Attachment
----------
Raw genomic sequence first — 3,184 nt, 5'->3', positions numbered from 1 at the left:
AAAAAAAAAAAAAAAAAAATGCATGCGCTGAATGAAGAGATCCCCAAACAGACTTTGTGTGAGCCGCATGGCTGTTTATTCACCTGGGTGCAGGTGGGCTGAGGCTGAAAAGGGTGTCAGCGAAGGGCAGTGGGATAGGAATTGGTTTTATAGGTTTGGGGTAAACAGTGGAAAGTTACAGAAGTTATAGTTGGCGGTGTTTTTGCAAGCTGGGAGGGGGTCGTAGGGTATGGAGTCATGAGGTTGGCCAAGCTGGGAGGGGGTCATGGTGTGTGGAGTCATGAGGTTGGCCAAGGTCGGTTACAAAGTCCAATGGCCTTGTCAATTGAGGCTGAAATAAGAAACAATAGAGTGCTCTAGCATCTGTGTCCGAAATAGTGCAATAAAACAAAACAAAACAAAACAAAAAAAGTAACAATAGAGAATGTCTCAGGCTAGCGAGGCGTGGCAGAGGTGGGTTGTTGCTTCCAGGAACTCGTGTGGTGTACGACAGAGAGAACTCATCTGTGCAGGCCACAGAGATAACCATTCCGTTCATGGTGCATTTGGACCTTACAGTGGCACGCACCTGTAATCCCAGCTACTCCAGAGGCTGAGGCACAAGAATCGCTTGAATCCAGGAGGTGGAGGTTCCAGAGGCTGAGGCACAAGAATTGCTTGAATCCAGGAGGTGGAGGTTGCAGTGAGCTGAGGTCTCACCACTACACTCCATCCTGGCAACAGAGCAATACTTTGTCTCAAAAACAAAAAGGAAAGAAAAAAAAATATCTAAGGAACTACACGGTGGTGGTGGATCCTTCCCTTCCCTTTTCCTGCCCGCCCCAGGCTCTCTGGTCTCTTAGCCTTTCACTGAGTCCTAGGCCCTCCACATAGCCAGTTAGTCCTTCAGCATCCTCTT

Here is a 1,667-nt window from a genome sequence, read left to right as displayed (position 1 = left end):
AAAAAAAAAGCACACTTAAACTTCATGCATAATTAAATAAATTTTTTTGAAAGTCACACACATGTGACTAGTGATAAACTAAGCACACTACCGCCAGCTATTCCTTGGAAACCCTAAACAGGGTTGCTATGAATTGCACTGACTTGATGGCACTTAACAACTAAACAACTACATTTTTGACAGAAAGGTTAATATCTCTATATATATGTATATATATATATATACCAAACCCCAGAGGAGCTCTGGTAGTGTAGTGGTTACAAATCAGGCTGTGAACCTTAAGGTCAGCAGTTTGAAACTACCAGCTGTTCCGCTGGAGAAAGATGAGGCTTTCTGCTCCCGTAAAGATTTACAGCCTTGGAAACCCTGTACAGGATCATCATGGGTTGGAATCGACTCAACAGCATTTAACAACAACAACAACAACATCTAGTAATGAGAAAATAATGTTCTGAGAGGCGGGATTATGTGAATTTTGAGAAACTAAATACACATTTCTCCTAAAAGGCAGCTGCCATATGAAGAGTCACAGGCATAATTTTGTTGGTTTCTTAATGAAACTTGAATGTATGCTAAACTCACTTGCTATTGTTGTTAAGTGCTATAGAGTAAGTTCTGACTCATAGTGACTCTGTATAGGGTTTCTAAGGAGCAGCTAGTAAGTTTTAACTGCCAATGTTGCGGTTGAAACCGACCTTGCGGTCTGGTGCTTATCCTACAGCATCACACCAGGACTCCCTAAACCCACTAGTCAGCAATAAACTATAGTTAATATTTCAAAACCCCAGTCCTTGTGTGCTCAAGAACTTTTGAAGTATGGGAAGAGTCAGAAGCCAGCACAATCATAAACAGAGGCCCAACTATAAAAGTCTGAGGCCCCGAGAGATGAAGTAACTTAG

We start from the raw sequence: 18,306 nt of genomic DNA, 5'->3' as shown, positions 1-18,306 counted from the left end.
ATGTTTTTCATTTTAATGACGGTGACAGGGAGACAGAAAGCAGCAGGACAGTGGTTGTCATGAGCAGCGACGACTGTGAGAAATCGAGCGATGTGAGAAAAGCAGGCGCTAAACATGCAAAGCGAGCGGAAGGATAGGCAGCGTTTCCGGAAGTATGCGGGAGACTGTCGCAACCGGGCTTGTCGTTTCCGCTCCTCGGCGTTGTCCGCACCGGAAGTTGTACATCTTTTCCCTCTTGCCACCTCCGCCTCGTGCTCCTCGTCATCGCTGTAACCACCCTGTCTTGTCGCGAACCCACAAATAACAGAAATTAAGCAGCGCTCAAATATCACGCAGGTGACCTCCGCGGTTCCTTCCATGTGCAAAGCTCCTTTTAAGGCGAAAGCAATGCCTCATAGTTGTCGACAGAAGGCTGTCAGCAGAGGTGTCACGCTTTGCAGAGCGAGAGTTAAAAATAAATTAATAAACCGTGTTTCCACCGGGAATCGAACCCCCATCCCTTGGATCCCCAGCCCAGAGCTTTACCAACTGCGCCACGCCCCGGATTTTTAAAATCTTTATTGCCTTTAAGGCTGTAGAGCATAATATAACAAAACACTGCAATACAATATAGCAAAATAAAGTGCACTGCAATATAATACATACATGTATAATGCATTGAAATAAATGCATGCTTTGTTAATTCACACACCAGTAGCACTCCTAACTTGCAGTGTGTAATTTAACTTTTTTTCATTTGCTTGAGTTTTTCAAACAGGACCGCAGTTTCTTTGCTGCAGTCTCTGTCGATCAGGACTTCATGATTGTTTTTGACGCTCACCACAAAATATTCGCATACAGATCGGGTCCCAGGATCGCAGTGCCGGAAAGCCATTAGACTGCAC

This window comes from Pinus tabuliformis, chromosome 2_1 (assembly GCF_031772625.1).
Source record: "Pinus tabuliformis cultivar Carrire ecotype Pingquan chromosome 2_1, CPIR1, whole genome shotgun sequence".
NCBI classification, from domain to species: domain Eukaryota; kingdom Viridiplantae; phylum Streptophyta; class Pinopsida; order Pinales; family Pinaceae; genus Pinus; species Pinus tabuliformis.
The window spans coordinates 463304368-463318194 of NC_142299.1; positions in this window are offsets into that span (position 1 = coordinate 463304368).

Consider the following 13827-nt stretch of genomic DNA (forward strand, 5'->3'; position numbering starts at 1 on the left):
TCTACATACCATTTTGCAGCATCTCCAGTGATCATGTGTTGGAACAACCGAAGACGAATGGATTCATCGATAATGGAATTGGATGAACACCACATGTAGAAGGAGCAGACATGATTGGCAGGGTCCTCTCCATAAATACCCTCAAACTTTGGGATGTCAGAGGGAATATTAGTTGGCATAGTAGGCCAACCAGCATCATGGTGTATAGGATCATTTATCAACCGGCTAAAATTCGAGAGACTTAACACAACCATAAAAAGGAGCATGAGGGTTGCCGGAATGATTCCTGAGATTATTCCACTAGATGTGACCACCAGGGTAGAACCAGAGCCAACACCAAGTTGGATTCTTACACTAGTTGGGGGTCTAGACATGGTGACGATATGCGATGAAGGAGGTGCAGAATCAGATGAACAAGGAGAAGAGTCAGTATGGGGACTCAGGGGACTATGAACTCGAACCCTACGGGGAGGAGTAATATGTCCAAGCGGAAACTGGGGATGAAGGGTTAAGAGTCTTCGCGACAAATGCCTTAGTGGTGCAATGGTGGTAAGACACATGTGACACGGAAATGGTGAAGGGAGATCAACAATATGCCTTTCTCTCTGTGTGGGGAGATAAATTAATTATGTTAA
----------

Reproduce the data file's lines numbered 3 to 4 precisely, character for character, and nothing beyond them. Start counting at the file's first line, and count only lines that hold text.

Here is a 1,667-nt window from a genome sequence, read left to right as displayed (position 1 = left end):
AAAAAAAAAGCACACTTAAACTTCATGCATAATTAAATAAATTTTTTTGAAAGTCACACACATGTGACTAGTGATAAACTAAGCACACTACCGCCAGCTATTCCTTGGAAACCCTAAACAGGGTTGCTATGAATTGCACTGACTTGATGGCACTTAACAACTAAACAACTACATTTTTGACAGAAAGGTTAATATCTCTATATATATGTATATATATATATATACCAAACCCCAGAGGAGCTCTGGTAGTGTAGTGGTTACAAATCAGGCTGTGAACCTTAAGGTCAGCAGTTTGAAACTACCAGCTGTTCCGCTGGAGAAAGATGAGGCTTTCTGCTCCCGTAAAGATTTACAGCCTTGGAAACCCTGTACAGGATCATCATGGGTTGGAATCGACTCAACAGCATTTAACAACAACAACAACAACATCTAGTAATGAGAAAATAATGTTCTGAGAGGCGGGATTATGTGAATTTTGAGAAACTAAATACACATTTCTCCTAAAAGGCAGCTGCCATATGAAGAGTCACAGGCATAATTTTGTTGGTTTCTTAATGAAACTTGAATGTATGCTAAACTCACTTGCTATTGTTGTTAAGTGCTATAGAGTAAGTTCTGACTCATAGTGACTCTGTATAGGGTTTCTAAGGAGCAGCTAGTAAGTTTTAACTGCCAATGTTGCGGTTGAAACCGACCTTGCGGTCTGGTGCTTATCCTACAGCATCACACCAGGACTCCCTAAACCCACTAGTCAGCAATAAACTATAGTTAATATTTCAAAACCCCAGTCCTTGTGTGCTCAAGAACTTTTGAAGTATGGGAAGAGTCAGAAGCCAGCACAATCATAAACAGAGGCCCAACTATAAAAGTCTGAGGCCCCGAGAGATGAAGTAACTTAG